If you require further perspective into the level of shock that Leicester City's Premier League title win constitutes, consider this: the previous greatest football upset in modern memory – Greece's victory at Euro 2004 – was priced prior to the tournament at a frankly inviting 250/1. To put it, via that moronic modern medium that allows bookies to promote themselves, another way, it was only slightly less likely than one of Danny Dyer, David Beckham or Sean Connery becoming the next James Bond. Chicken feed compared to the achievements of the Ranieri Boys; both Alan Curbishley and Jeremy Corbyn were more likely to be seen seducing Falopi Antubez over a shaken vodka martini than the title being lifted at the King Power.
As you might recall, one-goal upset victories in the opening game of a tournament were hardly news to football audiences in 2004. Just two years previously at World Cup 2002, Senegal had spun what began as 'the biggest upset in football history', beating holders France 1-0 in the opening game in Seoul, starting a path to the quarter-finals. Given that football's deciding moments are so rare – and can appear in a flash simply on the basis of a few consecutive bad decisions, or just because someone is particularly feeling their oats that day – it is the sport most vulnerable to the psychology of its players. In basketball, a team in terrible shape will still likely score about 70 points; in rugby, in pretty much every case you know you're going to score, which allows for greater mental solidity.
But in football, a team in terrible shape can go for whole months without even troubling the scoreboard. Given the significance that goals have, there's a power in football that becomes clear when teams that were hitherto doing fine in a game suddenly disintegrate, or when one missed tackle leads to one flapped punch at a cross and one bad header, and it's 1-0 again. And on the flipside, only in football is there such an awareness of how far psychological momentum can carry you. One goal can go a long way.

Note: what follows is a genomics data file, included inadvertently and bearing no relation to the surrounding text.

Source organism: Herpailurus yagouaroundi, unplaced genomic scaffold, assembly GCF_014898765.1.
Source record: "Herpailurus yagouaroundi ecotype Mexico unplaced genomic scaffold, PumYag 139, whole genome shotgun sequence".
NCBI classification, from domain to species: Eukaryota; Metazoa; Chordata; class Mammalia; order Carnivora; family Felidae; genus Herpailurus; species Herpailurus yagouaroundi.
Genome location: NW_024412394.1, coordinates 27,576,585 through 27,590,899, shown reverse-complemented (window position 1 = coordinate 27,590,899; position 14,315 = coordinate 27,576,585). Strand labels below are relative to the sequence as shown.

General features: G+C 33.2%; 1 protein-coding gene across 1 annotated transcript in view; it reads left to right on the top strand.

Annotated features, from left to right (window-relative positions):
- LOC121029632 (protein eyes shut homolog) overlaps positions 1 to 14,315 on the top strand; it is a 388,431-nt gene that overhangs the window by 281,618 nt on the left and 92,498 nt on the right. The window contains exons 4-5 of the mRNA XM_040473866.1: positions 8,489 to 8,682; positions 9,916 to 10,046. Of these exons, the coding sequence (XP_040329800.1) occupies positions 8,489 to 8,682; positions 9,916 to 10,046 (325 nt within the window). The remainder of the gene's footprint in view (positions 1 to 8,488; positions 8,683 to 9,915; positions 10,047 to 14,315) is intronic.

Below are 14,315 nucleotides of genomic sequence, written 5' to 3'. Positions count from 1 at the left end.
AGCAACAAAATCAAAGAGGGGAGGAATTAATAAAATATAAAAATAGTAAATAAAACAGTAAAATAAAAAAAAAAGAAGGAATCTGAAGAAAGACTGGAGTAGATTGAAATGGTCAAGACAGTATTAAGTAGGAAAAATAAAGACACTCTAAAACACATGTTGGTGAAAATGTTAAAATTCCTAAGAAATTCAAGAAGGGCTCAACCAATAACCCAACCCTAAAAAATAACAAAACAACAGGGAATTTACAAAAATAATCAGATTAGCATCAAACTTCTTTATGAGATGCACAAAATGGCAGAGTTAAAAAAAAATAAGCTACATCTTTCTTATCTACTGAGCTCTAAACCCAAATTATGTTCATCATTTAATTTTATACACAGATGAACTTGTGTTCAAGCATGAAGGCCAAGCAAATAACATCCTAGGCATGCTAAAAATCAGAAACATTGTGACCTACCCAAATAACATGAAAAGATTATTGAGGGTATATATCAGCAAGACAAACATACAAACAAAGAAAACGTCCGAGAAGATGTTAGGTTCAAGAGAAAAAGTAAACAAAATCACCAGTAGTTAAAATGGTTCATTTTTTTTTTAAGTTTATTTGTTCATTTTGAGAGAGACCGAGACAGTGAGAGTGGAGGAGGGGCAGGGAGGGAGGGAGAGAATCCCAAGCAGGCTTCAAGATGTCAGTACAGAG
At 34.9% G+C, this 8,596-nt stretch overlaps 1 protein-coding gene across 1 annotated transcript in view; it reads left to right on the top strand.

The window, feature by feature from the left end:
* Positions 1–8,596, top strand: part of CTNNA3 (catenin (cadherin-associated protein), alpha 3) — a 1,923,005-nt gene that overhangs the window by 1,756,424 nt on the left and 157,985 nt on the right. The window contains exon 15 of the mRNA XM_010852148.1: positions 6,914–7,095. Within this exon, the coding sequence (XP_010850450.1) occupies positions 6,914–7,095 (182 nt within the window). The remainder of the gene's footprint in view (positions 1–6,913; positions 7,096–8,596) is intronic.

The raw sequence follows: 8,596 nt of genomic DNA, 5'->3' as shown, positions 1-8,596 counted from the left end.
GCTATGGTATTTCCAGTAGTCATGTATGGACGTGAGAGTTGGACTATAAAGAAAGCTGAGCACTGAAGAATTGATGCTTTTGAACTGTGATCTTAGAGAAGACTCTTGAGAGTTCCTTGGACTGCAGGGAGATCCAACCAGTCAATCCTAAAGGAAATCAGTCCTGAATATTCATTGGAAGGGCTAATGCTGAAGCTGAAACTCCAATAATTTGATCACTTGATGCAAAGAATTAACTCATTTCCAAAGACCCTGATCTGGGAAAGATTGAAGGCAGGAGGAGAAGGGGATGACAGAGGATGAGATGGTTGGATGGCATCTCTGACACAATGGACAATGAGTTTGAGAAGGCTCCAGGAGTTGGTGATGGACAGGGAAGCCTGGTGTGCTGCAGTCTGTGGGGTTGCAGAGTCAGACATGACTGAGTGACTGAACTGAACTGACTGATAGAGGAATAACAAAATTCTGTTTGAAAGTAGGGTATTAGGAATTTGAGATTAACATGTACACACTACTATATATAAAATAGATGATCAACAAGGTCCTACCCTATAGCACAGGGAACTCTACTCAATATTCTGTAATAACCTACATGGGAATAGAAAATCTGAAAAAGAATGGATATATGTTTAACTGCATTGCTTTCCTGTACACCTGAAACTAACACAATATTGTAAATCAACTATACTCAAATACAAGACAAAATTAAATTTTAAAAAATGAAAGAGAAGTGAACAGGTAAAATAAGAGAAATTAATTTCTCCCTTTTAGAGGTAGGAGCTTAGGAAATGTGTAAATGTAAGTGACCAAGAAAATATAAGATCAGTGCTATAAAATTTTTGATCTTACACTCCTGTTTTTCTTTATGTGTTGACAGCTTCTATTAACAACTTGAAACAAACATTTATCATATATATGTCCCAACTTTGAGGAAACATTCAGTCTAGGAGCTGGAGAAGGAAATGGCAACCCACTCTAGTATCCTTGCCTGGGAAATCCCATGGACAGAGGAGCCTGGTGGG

France, as Philippe Auclair's biography of Thierry Henry beautifully lays out, turned up in the Far East with the most dangerous psychology imaginable: an array of sponsors, football execs and hangers-on were concerning themselves with where to throw the victory party from the moment their plane set off. The psychological manifestation of that on the pitch was that they couldn't find the drive to score a single goal.
For a moment, put yourself in the shoes that Greece would have turned up at Euro 2004 wearing. The most starry member of the side, if only by club affiliation, was Giorgos Karagounis of Inter Milan, but neither he nor Traianos Dellas of Roma were anything like integral to their teams, and Italian football was already on the wane by then. The rest were overwhelmingly Greek born and bred, with a smattering of European adventures thrown in at the likes of Atletico Madrid and Bolton Wanderers. Guys who would have recognised each other from the many levels that domestic football requires before you step out for the first team, who inhabited the same neighbourhoods, who had lived the same defeats and triumphs. Guys who knew they were good enough to play, but had no true sense – no need to worry – whether they were good enough to win as a unit. Prior to that Euros, Greece's last tournament appearance was a decade earlier at World Cup 1994; that stench of repetitive shortcomings that so infected England's golden generation was of no concern to the Greek boys of 2004.